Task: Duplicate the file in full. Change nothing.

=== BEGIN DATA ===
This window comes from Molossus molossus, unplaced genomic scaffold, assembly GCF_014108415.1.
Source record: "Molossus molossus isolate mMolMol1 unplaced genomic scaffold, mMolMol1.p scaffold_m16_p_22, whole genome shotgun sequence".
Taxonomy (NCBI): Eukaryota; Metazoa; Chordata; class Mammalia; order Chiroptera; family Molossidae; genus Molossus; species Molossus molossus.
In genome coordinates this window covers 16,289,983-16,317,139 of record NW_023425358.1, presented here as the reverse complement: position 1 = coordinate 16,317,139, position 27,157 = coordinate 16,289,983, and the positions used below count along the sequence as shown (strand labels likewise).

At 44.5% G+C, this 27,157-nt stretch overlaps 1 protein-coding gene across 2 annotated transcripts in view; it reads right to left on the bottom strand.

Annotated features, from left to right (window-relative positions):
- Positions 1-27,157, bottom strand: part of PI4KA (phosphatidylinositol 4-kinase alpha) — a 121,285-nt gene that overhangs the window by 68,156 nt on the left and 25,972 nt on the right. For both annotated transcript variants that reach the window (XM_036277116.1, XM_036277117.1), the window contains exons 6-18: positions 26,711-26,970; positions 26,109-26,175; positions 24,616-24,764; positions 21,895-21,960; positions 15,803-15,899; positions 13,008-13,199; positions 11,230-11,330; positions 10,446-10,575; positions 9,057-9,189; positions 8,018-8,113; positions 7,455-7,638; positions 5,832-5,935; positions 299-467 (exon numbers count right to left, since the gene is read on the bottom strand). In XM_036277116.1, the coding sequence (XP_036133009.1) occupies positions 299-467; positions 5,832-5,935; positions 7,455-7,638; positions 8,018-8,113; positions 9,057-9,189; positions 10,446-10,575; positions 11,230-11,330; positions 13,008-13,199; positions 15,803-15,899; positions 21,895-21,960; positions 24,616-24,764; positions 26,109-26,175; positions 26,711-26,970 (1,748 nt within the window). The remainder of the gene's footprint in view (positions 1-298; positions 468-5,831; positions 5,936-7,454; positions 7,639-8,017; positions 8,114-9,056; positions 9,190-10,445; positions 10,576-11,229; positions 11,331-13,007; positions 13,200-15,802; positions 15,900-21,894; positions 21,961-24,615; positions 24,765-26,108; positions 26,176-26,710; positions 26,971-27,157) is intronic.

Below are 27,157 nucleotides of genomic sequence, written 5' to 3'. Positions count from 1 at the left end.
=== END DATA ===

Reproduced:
This window comes from Molossus molossus, unplaced genomic scaffold, assembly GCF_014108415.1.
Source record: "Molossus molossus isolate mMolMol1 unplaced genomic scaffold, mMolMol1.p scaffold_m16_p_22, whole genome shotgun sequence".
Taxonomy (NCBI): Eukaryota; Metazoa; Chordata; class Mammalia; order Chiroptera; family Molossidae; genus Molossus; species Molossus molossus.
In genome coordinates this window covers 16,289,983-16,317,139 of record NW_023425358.1, presented here as the reverse complement: position 1 = coordinate 16,317,139, position 27,157 = coordinate 16,289,983, and the positions used below count along the sequence as shown (strand labels likewise).

At 44.5% G+C, this 27,157-nt stretch overlaps 1 protein-coding gene across 2 annotated transcripts in view; it reads right to left on the bottom strand.

Annotated features, from left to right (window-relative positions):
- Positions 1-27,157, bottom strand: part of PI4KA (phosphatidylinositol 4-kinase alpha) — a 121,285-nt gene that overhangs the window by 68,156 nt on the left and 25,972 nt on the right. For both annotated transcript variants that reach the window (XM_036277116.1, XM_036277117.1), the window contains exons 6-18: positions 26,711-26,970; positions 26,109-26,175; positions 24,616-24,764; positions 21,895-21,960; positions 15,803-15,899; positions 13,008-13,199; positions 11,230-11,330; positions 10,446-10,575; positions 9,057-9,189; positions 8,018-8,113; positions 7,455-7,638; positions 5,832-5,935; positions 299-467 (exon numbers count right to left, since the gene is read on the bottom strand). In XM_036277116.1, the coding sequence (XP_036133009.1) occupies positions 299-467; positions 5,832-5,935; positions 7,455-7,638; positions 8,018-8,113; positions 9,057-9,189; positions 10,446-10,575; positions 11,230-11,330; positions 13,008-13,199; positions 15,803-15,899; positions 21,895-21,960; positions 24,616-24,764; positions 26,109-26,175; positions 26,711-26,970 (1,748 nt within the window). The remainder of the gene's footprint in view (positions 1-298; positions 468-5,831; positions 5,936-7,454; positions 7,639-8,017; positions 8,114-9,056; positions 9,190-10,445; positions 10,576-11,229; positions 11,331-13,007; positions 13,200-15,802; positions 15,900-21,894; positions 21,961-24,615; positions 24,765-26,108; positions 26,176-26,710; positions 26,971-27,157) is intronic.

Below are 27,157 nucleotides of genomic sequence, written 5' to 3'. Positions count from 1 at the left end.